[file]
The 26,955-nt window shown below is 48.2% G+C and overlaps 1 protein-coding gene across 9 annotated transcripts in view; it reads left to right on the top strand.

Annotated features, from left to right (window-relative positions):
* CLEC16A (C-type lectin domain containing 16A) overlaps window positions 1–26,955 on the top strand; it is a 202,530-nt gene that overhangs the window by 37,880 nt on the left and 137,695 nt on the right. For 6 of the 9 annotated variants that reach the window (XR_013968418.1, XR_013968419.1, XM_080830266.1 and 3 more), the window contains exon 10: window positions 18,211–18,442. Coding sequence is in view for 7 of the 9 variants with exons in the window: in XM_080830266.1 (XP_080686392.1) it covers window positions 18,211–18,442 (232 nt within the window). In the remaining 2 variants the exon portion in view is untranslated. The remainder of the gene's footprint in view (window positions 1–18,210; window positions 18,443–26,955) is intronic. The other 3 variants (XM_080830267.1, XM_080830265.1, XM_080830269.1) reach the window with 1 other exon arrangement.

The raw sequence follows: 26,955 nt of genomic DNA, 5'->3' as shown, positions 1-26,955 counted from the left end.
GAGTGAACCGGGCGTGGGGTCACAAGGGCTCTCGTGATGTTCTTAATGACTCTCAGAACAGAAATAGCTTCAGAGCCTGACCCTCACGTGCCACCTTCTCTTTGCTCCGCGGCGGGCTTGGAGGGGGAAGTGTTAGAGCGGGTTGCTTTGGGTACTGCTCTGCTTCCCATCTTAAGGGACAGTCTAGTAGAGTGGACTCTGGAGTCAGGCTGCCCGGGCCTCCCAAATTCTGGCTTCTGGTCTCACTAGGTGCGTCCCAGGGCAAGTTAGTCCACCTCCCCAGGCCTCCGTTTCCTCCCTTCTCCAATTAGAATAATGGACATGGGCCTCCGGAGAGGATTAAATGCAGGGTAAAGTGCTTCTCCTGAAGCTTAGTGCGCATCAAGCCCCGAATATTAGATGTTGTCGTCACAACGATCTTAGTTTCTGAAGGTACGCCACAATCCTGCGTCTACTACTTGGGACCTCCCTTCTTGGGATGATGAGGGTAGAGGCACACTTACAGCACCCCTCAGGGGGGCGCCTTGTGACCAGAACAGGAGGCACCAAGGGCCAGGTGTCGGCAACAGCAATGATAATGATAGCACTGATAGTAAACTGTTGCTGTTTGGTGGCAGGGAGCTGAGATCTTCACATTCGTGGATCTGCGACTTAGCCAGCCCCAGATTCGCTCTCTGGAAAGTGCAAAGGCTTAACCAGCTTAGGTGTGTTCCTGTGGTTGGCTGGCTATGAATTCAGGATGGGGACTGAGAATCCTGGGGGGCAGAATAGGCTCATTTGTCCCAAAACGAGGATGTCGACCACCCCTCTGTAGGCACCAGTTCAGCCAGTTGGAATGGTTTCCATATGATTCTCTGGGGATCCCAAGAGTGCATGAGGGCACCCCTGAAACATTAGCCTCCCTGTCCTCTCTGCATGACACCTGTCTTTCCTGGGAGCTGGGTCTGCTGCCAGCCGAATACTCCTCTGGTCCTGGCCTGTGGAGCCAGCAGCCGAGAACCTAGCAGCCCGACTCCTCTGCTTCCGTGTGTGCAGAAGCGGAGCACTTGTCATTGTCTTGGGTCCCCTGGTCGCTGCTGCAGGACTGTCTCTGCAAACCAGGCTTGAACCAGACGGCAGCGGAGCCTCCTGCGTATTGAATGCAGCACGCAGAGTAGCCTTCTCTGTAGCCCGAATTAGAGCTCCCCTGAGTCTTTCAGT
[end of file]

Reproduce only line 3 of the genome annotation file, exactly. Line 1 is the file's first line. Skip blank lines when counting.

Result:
* CLEC16A (C-type lectin domain containing 16A) overlaps window positions 1–26,955 on the top strand; it is a 202,530-nt gene that overhangs the window by 37,880 nt on the left and 137,695 nt on the right. For 6 of the 9 annotated variants that reach the window (XR_013968418.1, XR_013968419.1, XM_080830266.1 and 3 more), the window contains exon 10: window positions 18,211–18,442. Coding sequence is in view for 7 of the 9 variants with exons in the window: in XM_080830266.1 (XP_080686392.1) it covers window positions 18,211–18,442 (232 nt within the window). In the remaining 2 variants the exon portion in view is untranslated. The remainder of the gene's footprint in view (window positions 1–18,210; window positions 18,443–26,955) is intronic. The other 3 variants (XM_080830267.1, XM_080830265.1, XM_080830269.1) reach the window with 1 other exon arrangement.